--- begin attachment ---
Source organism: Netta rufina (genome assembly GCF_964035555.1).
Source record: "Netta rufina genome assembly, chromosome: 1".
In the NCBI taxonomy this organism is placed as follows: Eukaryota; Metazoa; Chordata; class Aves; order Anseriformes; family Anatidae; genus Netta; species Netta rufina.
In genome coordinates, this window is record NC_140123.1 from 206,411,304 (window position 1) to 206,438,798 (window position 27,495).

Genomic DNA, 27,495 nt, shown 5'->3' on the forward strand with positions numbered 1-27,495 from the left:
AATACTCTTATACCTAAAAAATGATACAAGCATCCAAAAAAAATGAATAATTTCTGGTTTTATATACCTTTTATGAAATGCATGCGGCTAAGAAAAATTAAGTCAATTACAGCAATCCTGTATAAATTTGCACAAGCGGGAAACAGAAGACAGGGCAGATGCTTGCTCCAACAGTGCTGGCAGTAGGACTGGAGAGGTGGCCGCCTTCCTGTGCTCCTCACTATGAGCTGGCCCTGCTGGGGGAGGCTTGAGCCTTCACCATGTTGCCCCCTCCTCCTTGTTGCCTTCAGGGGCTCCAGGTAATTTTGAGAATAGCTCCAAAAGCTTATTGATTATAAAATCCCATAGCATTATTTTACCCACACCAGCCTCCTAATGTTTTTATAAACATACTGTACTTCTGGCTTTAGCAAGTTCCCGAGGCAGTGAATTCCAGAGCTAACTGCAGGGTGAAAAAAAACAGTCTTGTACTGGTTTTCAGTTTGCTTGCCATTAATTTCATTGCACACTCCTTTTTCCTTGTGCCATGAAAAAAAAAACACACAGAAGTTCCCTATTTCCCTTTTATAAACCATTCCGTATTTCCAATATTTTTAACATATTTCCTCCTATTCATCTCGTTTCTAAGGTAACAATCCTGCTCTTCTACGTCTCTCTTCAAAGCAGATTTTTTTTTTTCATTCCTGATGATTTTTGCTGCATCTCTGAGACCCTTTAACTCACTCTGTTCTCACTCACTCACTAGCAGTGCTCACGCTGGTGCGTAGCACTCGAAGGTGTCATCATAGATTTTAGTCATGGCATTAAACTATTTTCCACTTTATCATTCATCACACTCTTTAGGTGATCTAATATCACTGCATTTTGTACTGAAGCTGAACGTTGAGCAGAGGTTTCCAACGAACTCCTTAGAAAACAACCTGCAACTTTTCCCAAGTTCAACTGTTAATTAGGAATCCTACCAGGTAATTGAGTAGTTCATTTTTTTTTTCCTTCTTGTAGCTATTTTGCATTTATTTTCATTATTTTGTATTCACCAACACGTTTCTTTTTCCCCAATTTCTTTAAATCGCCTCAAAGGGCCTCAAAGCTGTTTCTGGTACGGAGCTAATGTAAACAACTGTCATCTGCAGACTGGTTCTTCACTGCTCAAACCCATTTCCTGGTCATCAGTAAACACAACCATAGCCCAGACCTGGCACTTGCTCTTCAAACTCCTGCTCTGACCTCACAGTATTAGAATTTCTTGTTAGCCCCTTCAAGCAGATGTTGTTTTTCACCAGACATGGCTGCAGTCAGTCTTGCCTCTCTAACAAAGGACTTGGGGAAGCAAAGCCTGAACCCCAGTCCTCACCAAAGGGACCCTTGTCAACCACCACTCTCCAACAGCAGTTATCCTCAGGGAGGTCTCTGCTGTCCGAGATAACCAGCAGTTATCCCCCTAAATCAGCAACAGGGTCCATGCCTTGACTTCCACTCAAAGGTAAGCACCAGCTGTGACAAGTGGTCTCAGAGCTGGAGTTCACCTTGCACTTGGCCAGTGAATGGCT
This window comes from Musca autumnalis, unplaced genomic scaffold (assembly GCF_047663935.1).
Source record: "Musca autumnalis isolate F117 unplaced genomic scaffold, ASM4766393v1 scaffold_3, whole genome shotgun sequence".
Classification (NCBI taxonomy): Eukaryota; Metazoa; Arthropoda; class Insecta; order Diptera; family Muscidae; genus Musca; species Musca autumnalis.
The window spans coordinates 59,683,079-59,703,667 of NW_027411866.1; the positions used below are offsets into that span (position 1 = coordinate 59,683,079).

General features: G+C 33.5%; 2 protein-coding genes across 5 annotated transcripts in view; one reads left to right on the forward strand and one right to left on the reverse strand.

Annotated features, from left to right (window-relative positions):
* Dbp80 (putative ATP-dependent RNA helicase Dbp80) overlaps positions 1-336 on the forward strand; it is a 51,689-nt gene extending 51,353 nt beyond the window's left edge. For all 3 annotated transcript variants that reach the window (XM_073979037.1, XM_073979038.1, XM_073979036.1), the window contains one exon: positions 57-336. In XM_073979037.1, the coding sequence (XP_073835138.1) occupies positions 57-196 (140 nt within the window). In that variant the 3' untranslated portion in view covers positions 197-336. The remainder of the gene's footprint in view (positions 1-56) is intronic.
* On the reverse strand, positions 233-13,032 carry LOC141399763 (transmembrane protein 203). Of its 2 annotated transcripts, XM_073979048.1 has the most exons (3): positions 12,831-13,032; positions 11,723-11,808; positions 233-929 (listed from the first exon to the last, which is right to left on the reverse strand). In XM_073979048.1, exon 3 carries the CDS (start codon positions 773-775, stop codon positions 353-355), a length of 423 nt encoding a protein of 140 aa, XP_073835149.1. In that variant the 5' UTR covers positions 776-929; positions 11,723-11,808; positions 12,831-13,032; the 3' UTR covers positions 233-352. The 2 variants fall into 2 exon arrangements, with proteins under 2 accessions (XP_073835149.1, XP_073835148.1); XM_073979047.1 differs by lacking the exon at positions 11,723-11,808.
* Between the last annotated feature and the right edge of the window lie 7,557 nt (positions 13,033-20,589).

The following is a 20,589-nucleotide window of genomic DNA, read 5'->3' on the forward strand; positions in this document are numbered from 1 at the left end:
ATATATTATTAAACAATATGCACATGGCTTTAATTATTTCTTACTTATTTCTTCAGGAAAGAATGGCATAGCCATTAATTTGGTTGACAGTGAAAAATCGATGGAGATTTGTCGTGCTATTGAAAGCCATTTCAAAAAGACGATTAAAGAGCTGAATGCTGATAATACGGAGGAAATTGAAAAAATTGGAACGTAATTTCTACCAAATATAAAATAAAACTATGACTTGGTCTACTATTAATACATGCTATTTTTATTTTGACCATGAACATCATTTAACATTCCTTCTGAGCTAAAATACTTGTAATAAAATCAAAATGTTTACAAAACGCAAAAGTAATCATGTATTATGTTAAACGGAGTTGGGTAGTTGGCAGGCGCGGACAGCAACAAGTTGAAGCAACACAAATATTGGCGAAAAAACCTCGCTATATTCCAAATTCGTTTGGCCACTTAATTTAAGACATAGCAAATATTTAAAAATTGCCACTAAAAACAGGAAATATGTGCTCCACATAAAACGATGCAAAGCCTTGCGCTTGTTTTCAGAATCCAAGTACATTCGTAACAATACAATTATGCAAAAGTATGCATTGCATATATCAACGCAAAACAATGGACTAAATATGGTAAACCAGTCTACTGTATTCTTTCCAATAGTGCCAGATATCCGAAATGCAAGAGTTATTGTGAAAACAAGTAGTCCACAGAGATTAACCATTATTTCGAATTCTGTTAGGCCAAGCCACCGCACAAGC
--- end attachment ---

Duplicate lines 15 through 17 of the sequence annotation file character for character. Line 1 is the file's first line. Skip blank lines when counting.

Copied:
* Between the last annotated feature and the right edge of the window lie 7,557 nt (positions 13,033-20,589).

The following is a 20,589-nucleotide window of genomic DNA, read 5'->3' on the forward strand; positions in this document are numbered from 1 at the left end:
ATATATTATTAAACAATATGCACATGGCTTTAATTATTTCTTACTTATTTCTTCAGGAAAGAATGGCATAGCCATTAATTTGGTTGACAGTGAAAAATCGATGGAGATTTGTCGTGCTATTGAAAGCCATTTCAAAAAGACGATTAAAGAGCTGAATGCTGATAATACGGAGGAAATTGAAAAAATTGGAACGTAATTTCTACCAAATATAAAATAAAACTATGACTTGGTCTACTATTAATACATGCTATTTTTATTTTGACCATGAACATCATTTAACATTCCTTCTGAGCTAAAATACTTGTAATAAAATCAAAATGTTTACAAAACGCAAAAGTAATCATGTATTATGTTAAACGGAGTTGGGTAGTTGGCAGGCGCGGACAGCAACAAGTTGAAGCAACACAAATATTGGCGAAAAAACCTCGCTATATTCCAAATTCGTTTGGCCACTTAATTTAAGACATAGCAAATATTTAAAAATTGCCACTAAAAACAGGAAATATGTGCTCCACATAAAACGATGCAAAGCCTTGCGCTTGTTTTCAGAATCCAAGTACATTCGTAACAATACAATTATGCAAAAGTATGCATTGCATATATCAACGCAAAACAATGGACTAAATATGGTAAACCAGTCTACTGTATTCTTTCCAATAGTGCCAGATATCCGAAATGCAAGAGTTATTGTGAAAACAAGTAGTCCACAGAGATTAACCATTATTTCGAATTCTGTTAGGCCAAGCCACCGCACAAGC